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Practice Clinical Opinion

Posterior tongue tie and lip tie: a lucrative private industry where the evidence is uncertain

BMJ 2020; 371 doi: (Published 26 November 2020) Cite this as: BMJ 2020;371:m3928

Rapid Response:

Re: Posterior tongue tie and lip tie: a lucrative private industry where the evidence is uncertain

In reference to the article entitled
“Posterior tongue-tie and lip tie: a lucrative private industry where the evidence is uncertain” published 26th November 2020 as an abridged version of an earlier article published in the BMJ Opinion on 2nd October 2020.

Dear Editor,

The Association of Tongue-tie Practitioners (ATP) is a UK organisation which was set up in 2012 by a group of tongue-tie practitioners from the NHS and independent sectors. We aim to promote the awareness of tongue-tie as an infant feeding issue, providing educational opportunities for healthcare professionals and infant feeding supporters. We provide support and opportunities to share best practice for those dividing tongue-ties working both independently and within the NHS. We provide information for parents and facilitate them to access safe and effective care regarding tongue-tie. We read the article mentioned above and would like to make some comments.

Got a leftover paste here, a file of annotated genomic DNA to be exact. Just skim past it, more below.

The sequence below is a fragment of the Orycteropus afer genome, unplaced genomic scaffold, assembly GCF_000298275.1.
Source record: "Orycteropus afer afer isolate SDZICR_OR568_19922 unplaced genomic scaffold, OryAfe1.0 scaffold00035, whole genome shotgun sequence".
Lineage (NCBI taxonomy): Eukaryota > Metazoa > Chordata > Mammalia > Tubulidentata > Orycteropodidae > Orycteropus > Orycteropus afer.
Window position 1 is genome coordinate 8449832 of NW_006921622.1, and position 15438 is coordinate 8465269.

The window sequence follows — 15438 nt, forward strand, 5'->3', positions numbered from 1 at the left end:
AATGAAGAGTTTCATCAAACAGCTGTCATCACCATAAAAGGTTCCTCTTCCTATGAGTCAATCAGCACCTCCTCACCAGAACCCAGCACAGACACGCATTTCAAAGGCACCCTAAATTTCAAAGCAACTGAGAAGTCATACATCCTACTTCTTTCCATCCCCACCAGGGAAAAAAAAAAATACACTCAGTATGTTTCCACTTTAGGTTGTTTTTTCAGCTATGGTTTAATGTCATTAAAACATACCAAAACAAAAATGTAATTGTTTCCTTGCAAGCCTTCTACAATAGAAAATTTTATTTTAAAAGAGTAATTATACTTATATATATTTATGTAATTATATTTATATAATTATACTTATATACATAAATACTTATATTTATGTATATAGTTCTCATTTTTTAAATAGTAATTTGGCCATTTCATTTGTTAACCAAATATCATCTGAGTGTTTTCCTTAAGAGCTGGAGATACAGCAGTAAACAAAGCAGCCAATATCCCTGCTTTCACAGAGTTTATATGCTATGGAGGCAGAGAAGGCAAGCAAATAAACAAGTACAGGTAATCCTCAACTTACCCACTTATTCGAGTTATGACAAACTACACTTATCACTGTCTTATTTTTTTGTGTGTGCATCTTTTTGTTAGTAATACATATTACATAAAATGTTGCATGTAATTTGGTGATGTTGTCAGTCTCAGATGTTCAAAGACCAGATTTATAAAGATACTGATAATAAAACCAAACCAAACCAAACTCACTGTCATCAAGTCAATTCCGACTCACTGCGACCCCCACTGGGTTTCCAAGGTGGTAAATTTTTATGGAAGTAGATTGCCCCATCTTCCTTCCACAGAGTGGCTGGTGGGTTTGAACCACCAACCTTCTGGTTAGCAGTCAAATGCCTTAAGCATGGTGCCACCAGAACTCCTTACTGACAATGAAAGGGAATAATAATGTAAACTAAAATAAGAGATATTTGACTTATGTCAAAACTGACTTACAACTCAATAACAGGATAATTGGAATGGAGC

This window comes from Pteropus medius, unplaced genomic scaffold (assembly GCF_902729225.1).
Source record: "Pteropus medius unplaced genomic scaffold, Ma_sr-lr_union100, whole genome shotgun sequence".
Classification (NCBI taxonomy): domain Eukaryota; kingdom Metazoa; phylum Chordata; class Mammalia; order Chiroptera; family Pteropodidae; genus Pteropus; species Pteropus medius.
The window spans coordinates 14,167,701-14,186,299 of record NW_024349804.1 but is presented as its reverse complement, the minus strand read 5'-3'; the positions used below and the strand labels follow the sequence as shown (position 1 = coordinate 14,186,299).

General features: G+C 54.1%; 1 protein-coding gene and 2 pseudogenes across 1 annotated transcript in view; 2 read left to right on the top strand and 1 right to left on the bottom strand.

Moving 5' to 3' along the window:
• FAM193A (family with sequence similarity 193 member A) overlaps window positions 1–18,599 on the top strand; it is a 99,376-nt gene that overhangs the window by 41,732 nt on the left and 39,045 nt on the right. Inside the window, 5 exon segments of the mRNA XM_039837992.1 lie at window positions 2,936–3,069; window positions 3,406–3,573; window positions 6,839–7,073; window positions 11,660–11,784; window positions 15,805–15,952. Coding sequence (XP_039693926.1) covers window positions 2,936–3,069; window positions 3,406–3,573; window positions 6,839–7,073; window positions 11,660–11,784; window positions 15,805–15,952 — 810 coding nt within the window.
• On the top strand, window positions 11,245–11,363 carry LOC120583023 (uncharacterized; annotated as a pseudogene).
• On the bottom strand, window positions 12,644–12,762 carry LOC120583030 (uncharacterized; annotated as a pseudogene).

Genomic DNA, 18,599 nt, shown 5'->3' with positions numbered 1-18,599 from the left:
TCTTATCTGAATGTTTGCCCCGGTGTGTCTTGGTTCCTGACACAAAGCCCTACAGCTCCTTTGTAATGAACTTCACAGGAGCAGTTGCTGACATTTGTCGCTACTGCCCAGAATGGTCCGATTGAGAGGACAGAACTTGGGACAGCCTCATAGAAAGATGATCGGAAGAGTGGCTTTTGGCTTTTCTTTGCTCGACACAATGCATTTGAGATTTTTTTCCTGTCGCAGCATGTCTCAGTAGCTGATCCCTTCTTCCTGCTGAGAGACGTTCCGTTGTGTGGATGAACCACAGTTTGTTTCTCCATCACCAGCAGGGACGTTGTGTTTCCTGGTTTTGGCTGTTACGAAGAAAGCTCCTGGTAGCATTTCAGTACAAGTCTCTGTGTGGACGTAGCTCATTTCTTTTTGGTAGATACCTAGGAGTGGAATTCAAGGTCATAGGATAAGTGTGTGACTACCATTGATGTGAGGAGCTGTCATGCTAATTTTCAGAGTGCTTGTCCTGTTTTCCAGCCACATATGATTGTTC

The article states that division of a tongue-tie is carried out “usually in an ENT outpatient setting”. We would disagree, as the majority of divisions are performed outside of the ENT setting. Examples would be children outpatient departments, hospital wards, private and NHS community clinic settings, dental surgeries and in private homes.

Despite many audits and parental feedback surveys carried out by our members confirming the positive impact of tongue-tie division, we do agree with the need for further randomised controlled trials of high methodological quality.